Vanish is the second book on Sophie Jordan's Firelight series and it released in September.
I was left on the fence with Firelight, the first book of the series (read my review here), and wasn't sure if I enjoyed it or not, so did Vanish change my mind?
"I remember Will’s promise: ‘It’s not over. I’ll find you . . .' Then it dawns on me. He won’t know what happened. He’ll just think I left. Vanished.
Jacinda did the unthinkable for love: she betrayed the most closely-guarded secret of her kind. Exposed for what she really is, she must return to her fellow draki knowing she might never see Will again. But Jacinda can’t forget what she’s left behind. So when the chance arrives to follow her heart, will she risk everything?
The hunter and the hunted have fallen in love but how can Will and Jacinda ever be together? Find out in this sizzling sequel to the sensational Firelight"
I've been sitting on my review of Vanish for a couple of weeks now. And it's taking all the control I can muster, even as I write this, not to unleash my frustration with this book.
I think the way I can summarize it, without getting too passionate and taking a chainsaw to it, would be to say none of the characters or relationships has elicited my sympathy. And I think that is because you are told one thing - for example she's a devoted mother who would do anything for her daughters, or they are very close sisters, or their love goes beyond this world, or this and that characters are very strong minded - but the actual dynamic and the way the story goes contradicts such descriptions.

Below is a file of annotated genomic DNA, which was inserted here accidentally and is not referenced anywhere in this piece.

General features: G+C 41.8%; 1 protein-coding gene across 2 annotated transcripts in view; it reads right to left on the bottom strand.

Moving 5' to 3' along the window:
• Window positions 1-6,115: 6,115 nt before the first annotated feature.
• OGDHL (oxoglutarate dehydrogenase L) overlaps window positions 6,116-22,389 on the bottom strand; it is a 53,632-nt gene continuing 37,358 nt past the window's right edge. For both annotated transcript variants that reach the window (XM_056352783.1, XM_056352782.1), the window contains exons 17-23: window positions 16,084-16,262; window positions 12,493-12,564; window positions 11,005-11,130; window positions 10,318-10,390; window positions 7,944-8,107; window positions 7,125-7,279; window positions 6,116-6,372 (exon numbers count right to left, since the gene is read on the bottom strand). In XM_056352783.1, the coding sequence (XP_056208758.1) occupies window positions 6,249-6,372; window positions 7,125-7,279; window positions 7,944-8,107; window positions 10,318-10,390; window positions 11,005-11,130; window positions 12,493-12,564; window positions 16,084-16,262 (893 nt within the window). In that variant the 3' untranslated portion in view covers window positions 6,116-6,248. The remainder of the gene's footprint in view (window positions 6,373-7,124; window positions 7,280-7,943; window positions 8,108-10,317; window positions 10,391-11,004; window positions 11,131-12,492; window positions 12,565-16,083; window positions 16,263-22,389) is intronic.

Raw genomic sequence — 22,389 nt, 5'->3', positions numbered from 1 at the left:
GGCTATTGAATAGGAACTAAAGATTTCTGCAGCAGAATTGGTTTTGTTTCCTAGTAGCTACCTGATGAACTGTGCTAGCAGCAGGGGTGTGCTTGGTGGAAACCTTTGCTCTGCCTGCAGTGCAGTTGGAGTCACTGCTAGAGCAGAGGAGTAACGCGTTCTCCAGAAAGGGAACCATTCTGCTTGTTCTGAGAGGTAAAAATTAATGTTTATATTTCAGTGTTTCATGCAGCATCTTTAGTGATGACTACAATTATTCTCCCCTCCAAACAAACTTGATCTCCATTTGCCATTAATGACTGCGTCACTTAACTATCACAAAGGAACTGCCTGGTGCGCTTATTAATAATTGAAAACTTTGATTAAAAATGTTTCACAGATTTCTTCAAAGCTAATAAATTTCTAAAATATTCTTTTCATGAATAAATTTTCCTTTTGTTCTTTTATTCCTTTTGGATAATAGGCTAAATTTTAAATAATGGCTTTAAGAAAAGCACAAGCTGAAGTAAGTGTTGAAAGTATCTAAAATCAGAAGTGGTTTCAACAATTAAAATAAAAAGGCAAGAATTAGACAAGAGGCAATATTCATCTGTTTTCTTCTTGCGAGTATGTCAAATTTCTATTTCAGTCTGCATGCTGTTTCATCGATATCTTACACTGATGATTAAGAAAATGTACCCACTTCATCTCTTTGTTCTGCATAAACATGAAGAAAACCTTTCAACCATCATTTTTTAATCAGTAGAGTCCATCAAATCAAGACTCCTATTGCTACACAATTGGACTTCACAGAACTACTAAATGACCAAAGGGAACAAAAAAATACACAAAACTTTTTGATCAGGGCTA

None of the relationships, apart from Cassian's love interest for Jacinda, seemed convincing or substantial enough to me. Each character so unbelievably selfish, yet pretending not to be so, that any connection in between them seemed passed fake.
The most frustrating of all moments for me was when Jacinda goes back for the second time and has to face the music. What happened isn't entirely her fault, as a matter of fact, it would all have worked out if it wasn't for someone else. Yet when she's being punished for it, as strong minded and rebellious as you're told she is, she has nothing to say. She's cornered, about to suffer physical and painful punishment; she knows the truth; she knows it's a game plan to reassert authority, therefore not really about her transgression all that much, and she doesn't come out swinging??? You don't even try to explain what happened???
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